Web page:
Now we want to add a special light effect (to represent the rise of bright light). We can use Omni lights with a suitable light scope and Video Post to achieve such an effect (Fig.16).
Next we need to make the background elements. As the tree is the clear focus of the image, it is unnecessary to make any background elements particularly detailed - it would just be a waste of energy. Take the stones in Fig.17 as an example; both the shape and structure of the stones are simple and clear.
The whole image consists of four parts: the first part is the foreground, the second part is the medium shot, third part is the mist layer, and fourth part is the background. While making the overall scene, it is unnecessary to build the overall scene according to real scale; it will be too large then. We can build "large" scenes in "small" areas if we a good grasp of the overall concept and abide by the perspective principle of "the nearer the larger, the further the smaller" (Fig.18).
As you can see in Fig.18 & Fig.19, the mountain is not very far away, but has been scaled down to be very small. This is so that when the camera angle is adjusted, a simulated perspective effect is achieved.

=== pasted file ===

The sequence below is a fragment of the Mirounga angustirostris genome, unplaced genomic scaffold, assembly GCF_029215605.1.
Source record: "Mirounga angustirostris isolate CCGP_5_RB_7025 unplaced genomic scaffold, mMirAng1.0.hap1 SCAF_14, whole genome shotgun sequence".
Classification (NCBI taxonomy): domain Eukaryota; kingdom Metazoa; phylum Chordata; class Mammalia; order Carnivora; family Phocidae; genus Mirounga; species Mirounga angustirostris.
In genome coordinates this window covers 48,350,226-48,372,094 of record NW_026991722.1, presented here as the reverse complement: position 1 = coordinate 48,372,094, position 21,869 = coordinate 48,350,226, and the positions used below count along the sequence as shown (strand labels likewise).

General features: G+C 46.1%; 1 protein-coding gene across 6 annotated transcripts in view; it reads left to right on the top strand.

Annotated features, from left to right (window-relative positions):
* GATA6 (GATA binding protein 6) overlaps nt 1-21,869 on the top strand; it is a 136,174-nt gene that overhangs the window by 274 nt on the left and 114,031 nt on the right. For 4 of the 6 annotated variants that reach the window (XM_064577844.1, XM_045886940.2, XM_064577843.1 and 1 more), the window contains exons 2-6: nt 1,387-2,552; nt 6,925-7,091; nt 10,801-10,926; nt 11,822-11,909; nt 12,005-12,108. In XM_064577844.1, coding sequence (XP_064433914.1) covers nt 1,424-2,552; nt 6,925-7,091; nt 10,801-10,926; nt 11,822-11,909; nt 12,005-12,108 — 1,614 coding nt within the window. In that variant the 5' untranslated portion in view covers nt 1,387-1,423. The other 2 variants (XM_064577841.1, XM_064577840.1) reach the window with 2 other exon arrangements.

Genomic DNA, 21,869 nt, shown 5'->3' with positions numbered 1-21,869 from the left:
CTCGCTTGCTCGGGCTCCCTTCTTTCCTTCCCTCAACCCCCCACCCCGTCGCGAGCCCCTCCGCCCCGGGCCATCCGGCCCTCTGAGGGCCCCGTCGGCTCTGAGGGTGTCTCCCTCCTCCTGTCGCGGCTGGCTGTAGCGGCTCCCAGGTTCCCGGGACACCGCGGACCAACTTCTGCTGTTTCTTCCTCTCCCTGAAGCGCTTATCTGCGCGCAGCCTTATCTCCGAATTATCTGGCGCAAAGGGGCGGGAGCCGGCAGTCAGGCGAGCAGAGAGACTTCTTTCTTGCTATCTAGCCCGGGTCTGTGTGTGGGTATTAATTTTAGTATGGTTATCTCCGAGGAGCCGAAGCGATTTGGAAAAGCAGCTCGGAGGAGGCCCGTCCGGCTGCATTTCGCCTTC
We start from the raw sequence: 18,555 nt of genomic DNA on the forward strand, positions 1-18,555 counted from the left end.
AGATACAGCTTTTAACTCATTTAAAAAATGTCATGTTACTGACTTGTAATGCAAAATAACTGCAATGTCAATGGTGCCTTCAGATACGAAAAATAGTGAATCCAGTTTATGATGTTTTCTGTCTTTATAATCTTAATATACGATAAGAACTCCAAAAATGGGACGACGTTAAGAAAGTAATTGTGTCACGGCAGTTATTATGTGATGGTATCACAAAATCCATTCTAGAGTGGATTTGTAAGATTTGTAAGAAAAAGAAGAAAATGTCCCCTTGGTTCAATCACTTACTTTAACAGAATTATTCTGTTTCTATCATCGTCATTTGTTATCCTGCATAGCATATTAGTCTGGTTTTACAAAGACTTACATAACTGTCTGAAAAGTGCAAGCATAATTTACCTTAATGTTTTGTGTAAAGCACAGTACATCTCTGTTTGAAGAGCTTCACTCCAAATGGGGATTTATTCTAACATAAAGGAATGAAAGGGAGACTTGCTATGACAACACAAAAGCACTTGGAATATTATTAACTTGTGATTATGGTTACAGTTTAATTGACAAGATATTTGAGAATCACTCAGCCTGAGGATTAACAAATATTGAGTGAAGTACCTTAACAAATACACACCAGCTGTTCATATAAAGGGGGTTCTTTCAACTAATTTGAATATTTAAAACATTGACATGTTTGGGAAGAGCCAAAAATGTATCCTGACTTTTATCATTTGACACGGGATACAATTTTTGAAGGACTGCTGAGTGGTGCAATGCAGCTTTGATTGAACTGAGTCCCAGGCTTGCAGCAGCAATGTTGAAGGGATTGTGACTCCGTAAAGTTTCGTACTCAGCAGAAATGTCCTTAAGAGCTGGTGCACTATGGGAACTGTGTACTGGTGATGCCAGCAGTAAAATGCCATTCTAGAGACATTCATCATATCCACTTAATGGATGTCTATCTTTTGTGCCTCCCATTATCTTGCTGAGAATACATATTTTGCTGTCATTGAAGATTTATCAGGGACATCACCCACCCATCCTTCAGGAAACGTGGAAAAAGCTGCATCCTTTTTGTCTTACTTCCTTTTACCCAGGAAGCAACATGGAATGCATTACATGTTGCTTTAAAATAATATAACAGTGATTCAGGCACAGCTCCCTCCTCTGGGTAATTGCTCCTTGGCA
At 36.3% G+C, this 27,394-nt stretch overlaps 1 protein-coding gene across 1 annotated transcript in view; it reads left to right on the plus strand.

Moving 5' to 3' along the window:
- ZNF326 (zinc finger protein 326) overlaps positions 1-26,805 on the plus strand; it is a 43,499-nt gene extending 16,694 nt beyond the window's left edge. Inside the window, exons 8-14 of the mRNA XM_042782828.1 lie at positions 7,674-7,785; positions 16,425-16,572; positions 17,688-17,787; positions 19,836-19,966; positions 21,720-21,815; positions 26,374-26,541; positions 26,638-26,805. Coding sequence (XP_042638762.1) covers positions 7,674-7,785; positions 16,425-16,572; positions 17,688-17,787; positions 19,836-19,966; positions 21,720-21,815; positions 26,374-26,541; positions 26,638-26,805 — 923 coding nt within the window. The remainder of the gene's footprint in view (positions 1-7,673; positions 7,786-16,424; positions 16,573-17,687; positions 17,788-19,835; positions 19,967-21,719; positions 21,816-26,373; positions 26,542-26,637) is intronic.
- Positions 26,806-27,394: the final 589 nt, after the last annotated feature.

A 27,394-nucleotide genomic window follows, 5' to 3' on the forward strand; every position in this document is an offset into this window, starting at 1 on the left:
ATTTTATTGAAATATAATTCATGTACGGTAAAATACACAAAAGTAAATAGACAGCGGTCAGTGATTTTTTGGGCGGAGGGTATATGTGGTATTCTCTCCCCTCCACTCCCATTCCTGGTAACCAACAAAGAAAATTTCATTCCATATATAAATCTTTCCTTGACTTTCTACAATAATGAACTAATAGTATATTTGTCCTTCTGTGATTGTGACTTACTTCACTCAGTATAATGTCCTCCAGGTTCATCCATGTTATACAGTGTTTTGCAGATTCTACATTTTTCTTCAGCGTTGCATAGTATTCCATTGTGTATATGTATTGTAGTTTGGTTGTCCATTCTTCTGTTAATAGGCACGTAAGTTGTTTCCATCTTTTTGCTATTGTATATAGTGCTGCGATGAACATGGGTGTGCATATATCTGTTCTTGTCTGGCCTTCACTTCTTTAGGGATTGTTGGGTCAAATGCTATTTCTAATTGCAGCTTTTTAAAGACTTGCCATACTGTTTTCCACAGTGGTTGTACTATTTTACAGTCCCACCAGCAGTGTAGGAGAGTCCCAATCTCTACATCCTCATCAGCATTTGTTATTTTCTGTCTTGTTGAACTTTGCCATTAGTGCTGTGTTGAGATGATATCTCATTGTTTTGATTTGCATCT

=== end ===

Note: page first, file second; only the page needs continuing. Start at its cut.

Add some atmosphere effects to finish, and the "Joy Tree" is completed (Fig.20).
As you can see from this tutorial, you can make a fairly complete piece of work just by using the basic functions of 3ds Max. However it's important to remember that software is just a tool and it is the artist's original idea that is the source of art creation. Skilful control and artistic appreciation can make work more beautiful but are not preconditions for creating a piece of work.
The technical content of this tutorial was not very high, but I hope I was able to effectively convey a concept to you through the creation process.
To see more by Weiye Yin, check out Beginner's Guide to Digital Painting in Photoshop